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Find $max$ and $min$ of $M=2\sqrt{x+y} - \sqrt{x} - \sqrt {y}$ with $x + y = constant$

I tried to call $c = \sqrt{x+y} \Rightarrow M= 2c - (\sqrt x+\sqrt {y})\ge (2-\sqrt{2})c$ ?

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If you let $y=c-x$ then your formula for $M$ has only one variable, $x$, and usual calculus methods apply. Or, you can try Lagrange multipliers. Do you know those methods? It helps if we know what level the question comes from. – Gerry Myerson Feb 9 '13 at 5:14
$x \to \sqrt{x}$ is a concave function, which means that with $x+y$ fixed, $\sqrt{x} + \sqrt{y}$ is maximized when $x = y$, and minimized when they are as far apart as possible, in this case it means that one of $x,y$ is 0. – user27126 Feb 9 '13 at 5:29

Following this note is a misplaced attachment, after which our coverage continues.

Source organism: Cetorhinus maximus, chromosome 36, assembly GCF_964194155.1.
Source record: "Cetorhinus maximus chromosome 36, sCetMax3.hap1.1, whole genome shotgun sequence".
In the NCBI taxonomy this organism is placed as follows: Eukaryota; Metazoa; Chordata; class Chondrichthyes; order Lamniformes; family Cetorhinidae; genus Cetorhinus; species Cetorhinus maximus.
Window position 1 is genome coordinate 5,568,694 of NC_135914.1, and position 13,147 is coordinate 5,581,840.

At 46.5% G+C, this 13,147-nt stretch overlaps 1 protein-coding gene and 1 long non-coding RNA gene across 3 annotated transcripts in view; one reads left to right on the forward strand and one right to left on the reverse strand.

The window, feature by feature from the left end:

Since $x+y$ is a constant, to maximize $2\sqrt{x+y}-\sqrt{x}-\sqrt{y}$, we need to minimize what we take away from $2\sqrt{x+y}$, so we need to minimize $\sqrt{x}+\sqrt{y}$.

Similarly, to minimize $2\sqrt{x+y}-\sqrt{x}-\sqrt{y}$, we need to maximize $\sqrt{x}+\sqrt{y}$.

So let us first minimize $\sqrt{x}+\sqrt{y}$. This is equivalent to minimizing its square, which is $x+y+2\sqrt{x}\sqrt{y}$. But $x+y$ is fixed. What is the minimum possible value of $2\sqrt{x}\sqrt{y}$?

Next we maximize $\sqrt{x}+\sqrt{y}$. Equivalently, we maximize its square $x+y+2\sqrt{x}\sqrt{y}$. So we want to maximize $4xy$.

Note that $(x+y)^2=(x-y)^2 +4xy$. So $4xy=(x+y)^2-(x-y)^2$. Given that $x+y$ is fixed, what does this say about the maximum value of $4xy$?

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